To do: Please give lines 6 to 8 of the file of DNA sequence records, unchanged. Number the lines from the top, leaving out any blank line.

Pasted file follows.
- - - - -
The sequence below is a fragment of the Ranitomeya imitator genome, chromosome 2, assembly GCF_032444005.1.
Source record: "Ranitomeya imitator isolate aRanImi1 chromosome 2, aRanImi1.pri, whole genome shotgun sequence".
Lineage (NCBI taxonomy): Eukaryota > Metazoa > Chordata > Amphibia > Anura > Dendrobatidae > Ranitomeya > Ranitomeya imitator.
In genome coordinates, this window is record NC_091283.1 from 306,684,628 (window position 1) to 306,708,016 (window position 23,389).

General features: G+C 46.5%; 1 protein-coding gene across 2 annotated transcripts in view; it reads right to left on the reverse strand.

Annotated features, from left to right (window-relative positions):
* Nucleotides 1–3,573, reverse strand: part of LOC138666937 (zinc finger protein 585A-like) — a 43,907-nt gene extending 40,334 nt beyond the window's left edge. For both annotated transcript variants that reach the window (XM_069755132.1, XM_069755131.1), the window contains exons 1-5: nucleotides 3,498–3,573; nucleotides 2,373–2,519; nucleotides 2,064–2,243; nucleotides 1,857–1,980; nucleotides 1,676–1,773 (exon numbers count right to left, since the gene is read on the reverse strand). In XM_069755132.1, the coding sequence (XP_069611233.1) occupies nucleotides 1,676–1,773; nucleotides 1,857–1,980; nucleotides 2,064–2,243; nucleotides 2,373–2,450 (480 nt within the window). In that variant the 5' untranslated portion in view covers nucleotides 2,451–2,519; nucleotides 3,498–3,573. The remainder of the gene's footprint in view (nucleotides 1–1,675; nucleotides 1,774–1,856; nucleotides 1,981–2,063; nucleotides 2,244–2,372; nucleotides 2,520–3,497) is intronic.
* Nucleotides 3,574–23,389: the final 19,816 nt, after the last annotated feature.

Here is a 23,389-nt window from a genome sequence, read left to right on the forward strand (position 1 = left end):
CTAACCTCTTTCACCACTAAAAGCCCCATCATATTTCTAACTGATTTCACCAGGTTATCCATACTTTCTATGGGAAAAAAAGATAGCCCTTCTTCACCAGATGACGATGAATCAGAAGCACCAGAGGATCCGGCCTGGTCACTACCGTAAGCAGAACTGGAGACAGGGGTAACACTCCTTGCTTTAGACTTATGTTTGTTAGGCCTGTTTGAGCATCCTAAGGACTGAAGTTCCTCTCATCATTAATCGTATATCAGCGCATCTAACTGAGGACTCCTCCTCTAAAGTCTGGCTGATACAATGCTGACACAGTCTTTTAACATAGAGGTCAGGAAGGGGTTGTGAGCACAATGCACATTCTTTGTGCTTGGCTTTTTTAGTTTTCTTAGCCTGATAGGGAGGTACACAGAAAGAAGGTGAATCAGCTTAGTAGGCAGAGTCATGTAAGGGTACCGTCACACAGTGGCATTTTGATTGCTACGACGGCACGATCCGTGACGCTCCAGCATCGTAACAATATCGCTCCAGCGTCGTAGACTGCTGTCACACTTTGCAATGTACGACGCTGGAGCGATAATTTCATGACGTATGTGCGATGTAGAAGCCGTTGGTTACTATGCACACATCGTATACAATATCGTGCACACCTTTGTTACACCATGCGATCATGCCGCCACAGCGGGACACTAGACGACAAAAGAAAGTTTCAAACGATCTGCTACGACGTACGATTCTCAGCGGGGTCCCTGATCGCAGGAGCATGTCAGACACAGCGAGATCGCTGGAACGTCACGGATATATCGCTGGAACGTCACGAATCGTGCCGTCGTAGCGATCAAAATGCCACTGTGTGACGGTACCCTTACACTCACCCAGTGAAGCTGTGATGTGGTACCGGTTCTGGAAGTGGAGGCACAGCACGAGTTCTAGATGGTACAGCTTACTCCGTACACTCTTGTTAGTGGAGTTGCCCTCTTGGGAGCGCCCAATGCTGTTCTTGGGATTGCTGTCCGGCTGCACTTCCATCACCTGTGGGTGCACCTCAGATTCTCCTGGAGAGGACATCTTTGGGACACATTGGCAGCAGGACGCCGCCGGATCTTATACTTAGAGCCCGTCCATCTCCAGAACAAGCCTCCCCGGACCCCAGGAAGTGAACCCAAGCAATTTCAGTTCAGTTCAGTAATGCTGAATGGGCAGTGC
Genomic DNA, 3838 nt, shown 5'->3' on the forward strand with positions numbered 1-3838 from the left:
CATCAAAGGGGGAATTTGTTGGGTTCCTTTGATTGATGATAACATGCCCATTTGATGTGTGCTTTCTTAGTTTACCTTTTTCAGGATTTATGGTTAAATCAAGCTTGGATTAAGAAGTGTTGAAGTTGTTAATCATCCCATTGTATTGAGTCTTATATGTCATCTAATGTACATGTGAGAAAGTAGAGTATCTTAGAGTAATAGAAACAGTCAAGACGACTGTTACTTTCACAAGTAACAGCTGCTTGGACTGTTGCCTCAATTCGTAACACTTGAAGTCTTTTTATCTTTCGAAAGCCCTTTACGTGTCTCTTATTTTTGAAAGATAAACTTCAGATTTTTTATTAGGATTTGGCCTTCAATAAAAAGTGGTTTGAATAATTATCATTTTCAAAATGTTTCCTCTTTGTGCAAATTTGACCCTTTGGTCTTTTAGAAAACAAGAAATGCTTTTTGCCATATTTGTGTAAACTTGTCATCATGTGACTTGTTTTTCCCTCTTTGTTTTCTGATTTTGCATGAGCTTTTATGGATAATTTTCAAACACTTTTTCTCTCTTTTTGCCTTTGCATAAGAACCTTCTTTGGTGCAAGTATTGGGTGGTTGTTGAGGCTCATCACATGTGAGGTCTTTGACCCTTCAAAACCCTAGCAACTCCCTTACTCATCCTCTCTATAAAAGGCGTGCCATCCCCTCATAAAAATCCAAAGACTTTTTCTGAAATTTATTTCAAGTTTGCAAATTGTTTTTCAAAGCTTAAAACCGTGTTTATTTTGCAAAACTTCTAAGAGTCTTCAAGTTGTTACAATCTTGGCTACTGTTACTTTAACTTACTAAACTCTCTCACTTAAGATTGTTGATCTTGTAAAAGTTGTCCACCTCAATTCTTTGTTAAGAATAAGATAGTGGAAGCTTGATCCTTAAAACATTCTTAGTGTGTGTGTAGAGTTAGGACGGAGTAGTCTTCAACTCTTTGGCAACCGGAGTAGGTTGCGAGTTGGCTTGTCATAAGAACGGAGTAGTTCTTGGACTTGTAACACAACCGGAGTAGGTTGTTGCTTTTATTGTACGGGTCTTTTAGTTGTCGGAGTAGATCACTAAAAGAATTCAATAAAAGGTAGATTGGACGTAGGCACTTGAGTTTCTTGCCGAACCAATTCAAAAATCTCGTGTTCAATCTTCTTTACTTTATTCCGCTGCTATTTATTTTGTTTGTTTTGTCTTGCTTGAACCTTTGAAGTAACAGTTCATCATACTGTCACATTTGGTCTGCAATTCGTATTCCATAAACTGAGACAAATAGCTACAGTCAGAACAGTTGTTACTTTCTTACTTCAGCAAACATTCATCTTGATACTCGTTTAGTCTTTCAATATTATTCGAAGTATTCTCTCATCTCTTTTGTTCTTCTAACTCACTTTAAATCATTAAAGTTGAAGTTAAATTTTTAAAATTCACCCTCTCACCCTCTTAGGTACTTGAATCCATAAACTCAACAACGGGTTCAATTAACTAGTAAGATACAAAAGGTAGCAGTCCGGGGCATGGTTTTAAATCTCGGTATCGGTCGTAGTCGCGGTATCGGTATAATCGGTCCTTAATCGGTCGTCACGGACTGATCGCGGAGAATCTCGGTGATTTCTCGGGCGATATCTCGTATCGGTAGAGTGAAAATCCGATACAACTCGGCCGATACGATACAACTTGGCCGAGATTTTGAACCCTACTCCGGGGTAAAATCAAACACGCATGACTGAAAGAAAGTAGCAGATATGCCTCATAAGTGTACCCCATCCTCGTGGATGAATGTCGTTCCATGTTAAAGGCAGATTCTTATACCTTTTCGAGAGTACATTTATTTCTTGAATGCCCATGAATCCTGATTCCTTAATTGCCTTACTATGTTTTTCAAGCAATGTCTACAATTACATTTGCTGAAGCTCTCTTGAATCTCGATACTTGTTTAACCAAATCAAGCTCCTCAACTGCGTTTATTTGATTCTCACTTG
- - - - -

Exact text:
Annotated features, from left to right (window-relative positions):
* Nucleotides 1–3,573, reverse strand: part of LOC138666937 (zinc finger protein 585A-like) — a 43,907-nt gene extending 40,334 nt beyond the window's left edge. For both annotated transcript variants that reach the window (XM_069755132.1, XM_069755131.1), the window contains exons 1-5: nucleotides 3,498–3,573; nucleotides 2,373–2,519; nucleotides 2,064–2,243; nucleotides 1,857–1,980; nucleotides 1,676–1,773 (exon numbers count right to left, since the gene is read on the reverse strand). In XM_069755132.1, the coding sequence (XP_069611233.1) occupies nucleotides 1,676–1,773; nucleotides 1,857–1,980; nucleotides 2,064–2,243; nucleotides 2,373–2,450 (480 nt within the window). In that variant the 5' untranslated portion in view covers nucleotides 2,451–2,519; nucleotides 3,498–3,573. The remainder of the gene's footprint in view (nucleotides 1–1,675; nucleotides 1,774–1,856; nucleotides 1,981–2,063; nucleotides 2,244–2,372; nucleotides 2,520–3,497) is intronic.
* Nucleotides 3,574–23,389: the final 19,816 nt, after the last annotated feature.